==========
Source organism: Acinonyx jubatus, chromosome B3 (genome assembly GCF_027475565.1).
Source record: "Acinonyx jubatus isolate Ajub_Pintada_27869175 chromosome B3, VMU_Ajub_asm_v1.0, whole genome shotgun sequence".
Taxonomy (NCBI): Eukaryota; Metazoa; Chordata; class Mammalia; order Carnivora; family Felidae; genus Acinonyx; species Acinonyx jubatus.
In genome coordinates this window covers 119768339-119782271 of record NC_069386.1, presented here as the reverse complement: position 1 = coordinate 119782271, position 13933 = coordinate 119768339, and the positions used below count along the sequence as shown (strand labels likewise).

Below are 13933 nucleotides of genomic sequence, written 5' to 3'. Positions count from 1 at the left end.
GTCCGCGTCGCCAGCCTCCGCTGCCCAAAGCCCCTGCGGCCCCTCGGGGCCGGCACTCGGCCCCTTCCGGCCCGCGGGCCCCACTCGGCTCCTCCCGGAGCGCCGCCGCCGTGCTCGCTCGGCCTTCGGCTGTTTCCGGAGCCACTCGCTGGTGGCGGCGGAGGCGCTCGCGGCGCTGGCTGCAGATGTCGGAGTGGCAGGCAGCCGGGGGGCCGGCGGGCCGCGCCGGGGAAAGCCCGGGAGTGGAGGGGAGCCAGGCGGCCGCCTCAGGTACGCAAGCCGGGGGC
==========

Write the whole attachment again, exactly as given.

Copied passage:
Source organism: Acinonyx jubatus, chromosome B3 (genome assembly GCF_027475565.1).
Source record: "Acinonyx jubatus isolate Ajub_Pintada_27869175 chromosome B3, VMU_Ajub_asm_v1.0, whole genome shotgun sequence".
Taxonomy (NCBI): Eukaryota; Metazoa; Chordata; class Mammalia; order Carnivora; family Felidae; genus Acinonyx; species Acinonyx jubatus.
In genome coordinates this window covers 119768339-119782271 of record NC_069386.1, presented here as the reverse complement: position 1 = coordinate 119782271, position 13933 = coordinate 119768339, and the positions used below count along the sequence as shown (strand labels likewise).

Below are 13933 nucleotides of genomic sequence, written 5' to 3'. Positions count from 1 at the left end.
GTCCGCGTCGCCAGCCTCCGCTGCCCAAAGCCCCTGCGGCCCCTCGGGGCCGGCACTCGGCCCCTTCCGGCCCGCGGGCCCCACTCGGCTCCTCCCGGAGCGCCGCCGCCGTGCTCGCTCGGCCTTCGGCTGTTTCCGGAGCCACTCGCTGGTGGCGGCGGAGGCGCTCGCGGCGCTGGCTGCAGATGTCGGAGTGGCAGGCAGCCGGGGGGCCGGCGGGCCGCGCCGGGGAAAGCCCGGGAGTGGAGGGGAGCCAGGCGGCCGCCTCAGGTACGCAAGCCGGGGGC